Fawcett has no desire “to be a financial savant and come up with any new financial schemes,” he says. “I will keep the money safe using decades old tried and true investment vehicles. My priority will be safety first, liquidity second and yield last. I lived in the 1980s and I watched city treasurers chase yields and sacrifice liquidity and then had to cash in safe bonds early, or even worse, got involved with unsafe investments (such as derivatives) that resulted in the bankruptcy of Orange County, one of the wealthiest counties in the U.S. That I WILL NOT do.”

Fawcett calls himself “the most experienced candidate in municipal government affairs who hasn’t worked in municipal government. I think as treasurer I should be available and accessible to the public.

“I can be an advocate for getting the public access to more information. We’ve had a tendency in municipal government to overcompensate top city management. I think management salaries at city hall are too high. That came up during my daughter’s campaign because they said Hugins gave back half his salary and he said he only worked part time. Where else can you get a part time job for over $100,000 a year?”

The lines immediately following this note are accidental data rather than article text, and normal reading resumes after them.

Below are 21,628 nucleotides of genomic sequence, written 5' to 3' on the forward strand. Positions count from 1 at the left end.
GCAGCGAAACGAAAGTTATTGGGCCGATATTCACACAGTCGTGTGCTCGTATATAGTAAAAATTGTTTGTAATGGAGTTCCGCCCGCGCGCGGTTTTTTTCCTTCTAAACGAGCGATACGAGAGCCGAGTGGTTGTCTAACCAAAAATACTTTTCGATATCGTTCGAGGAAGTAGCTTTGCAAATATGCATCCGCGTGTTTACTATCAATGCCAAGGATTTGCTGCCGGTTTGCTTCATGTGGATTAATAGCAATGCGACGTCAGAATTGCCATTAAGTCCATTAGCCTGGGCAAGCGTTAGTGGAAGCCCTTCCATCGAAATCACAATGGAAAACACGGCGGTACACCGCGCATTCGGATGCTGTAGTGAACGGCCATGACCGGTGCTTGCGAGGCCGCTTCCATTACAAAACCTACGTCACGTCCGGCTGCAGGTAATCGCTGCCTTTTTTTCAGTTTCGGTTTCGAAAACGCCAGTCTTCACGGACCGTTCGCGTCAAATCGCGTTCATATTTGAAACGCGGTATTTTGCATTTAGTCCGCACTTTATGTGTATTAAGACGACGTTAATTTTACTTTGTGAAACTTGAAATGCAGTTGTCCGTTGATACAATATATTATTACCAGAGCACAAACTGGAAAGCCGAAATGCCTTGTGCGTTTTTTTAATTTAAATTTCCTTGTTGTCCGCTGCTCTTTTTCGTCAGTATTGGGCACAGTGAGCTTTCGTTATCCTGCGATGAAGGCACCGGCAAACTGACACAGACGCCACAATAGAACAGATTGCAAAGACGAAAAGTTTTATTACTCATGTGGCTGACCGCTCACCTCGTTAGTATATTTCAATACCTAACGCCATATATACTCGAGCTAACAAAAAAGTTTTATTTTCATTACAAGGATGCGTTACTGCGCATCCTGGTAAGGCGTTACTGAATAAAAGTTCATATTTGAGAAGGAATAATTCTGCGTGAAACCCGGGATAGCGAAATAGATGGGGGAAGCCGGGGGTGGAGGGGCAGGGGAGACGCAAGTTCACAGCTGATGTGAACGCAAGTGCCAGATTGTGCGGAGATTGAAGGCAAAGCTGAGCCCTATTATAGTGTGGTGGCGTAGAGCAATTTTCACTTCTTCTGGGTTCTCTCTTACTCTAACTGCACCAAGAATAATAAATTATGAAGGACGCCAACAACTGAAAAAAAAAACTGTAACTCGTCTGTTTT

He supports smaller city manager and city attorney salaries. Note, the treasurer’s salary is tied to both of those officials’ salaries by a citizen’s initiative passed in 1984.

Since the treasurer is responsible for investing the city’s assets, Fawcett questions why the city has an investment manager, who makes $70,000 a year and part-time investment clerk who work for the director of administrative services and makes $35,000. “I don’t know when they created these positions,” he says.

“Obviously there is a lot of room for reform. I think we should have an elected city treasurer. Now the question is what does he do and how much does he get paid?” he says.

When you think of Fawcett, he says he hopes you will remember: “ I’ll keep the money safe. I’m for open government. I will advocate against excessive management salaries at City Hall.”

For more information, visit Fawcett’s